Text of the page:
Start with a written agenda that’s distributed in advance to whomever is attending. This should include specific topics for discussion. Also include times allotted for the discussion, either in the agenda or as part of the orientation prior to the meeting.
Make sure everyone understands the desired outcome of the meeting, whether it’s a decision, a vote or information gathering.
Stick to your agenda and the times, but stay flexible. “You have to find a balance between the group preference and adhering blindly to the agenda,” Gainor says.
Don’t get so involved in the discussion that you forget to run the meeting. “A key element of success is paying very, very careful attention to each individual member, noticing if they are getting frustrated, if they are getting fidgety and it’s time for a break, or if they look concerned about the direction of the conversation but haven’t spoken up.”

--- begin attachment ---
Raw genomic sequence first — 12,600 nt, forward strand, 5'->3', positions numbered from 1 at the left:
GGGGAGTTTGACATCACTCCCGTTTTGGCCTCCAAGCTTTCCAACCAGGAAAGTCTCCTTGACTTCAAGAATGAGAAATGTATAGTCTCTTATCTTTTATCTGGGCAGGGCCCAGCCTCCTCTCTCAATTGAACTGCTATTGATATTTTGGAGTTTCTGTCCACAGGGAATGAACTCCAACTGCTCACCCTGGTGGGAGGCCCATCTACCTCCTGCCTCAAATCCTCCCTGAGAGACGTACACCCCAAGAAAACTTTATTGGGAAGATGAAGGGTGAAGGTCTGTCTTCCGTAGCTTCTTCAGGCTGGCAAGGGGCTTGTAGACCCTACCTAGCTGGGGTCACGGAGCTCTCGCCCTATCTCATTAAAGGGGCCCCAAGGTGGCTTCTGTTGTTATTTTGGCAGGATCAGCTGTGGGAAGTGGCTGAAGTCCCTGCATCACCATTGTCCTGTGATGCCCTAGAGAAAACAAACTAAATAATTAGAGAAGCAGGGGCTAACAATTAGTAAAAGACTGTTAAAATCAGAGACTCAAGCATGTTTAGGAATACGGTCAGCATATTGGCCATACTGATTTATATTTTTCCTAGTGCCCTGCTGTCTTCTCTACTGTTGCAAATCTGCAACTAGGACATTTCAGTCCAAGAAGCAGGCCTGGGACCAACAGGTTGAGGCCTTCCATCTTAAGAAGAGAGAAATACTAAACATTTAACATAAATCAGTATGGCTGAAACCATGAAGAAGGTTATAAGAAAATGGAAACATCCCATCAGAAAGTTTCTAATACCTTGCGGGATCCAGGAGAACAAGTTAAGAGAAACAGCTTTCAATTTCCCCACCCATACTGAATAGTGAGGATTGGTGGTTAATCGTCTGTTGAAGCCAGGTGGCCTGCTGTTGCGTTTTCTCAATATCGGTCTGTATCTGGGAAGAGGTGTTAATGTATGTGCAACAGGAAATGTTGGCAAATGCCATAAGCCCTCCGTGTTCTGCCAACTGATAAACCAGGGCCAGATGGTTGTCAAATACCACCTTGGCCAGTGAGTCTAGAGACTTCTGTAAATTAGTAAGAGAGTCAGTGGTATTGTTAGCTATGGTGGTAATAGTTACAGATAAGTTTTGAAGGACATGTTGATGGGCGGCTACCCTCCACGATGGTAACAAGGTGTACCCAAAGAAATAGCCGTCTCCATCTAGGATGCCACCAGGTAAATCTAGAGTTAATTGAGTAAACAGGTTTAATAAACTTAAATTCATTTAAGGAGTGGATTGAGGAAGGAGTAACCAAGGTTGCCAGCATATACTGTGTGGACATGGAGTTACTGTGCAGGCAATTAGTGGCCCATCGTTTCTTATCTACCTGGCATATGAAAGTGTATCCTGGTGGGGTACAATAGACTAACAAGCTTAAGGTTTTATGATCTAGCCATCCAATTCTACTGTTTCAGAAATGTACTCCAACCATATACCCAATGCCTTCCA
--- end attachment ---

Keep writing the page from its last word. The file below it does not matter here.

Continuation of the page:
Let attendees be heard, but realize you may need to deny someone a chance to speak. “There is a certain amount of choreography that makes a successful meeting more likely and prevents it from spinning out of control,” Gainor says.
Produced in partnership with NEMSMA, Paramedic Chief: Best Practices for the Progressive EMS Leader provides the latest research and most relevant leadership advice to EMS managers and executives. From emerging trends to analysis and insight, practical case studies to leadership development advice, Paramedic Chief is packed with useful, valuable ideas you simply can’t get anywhere else.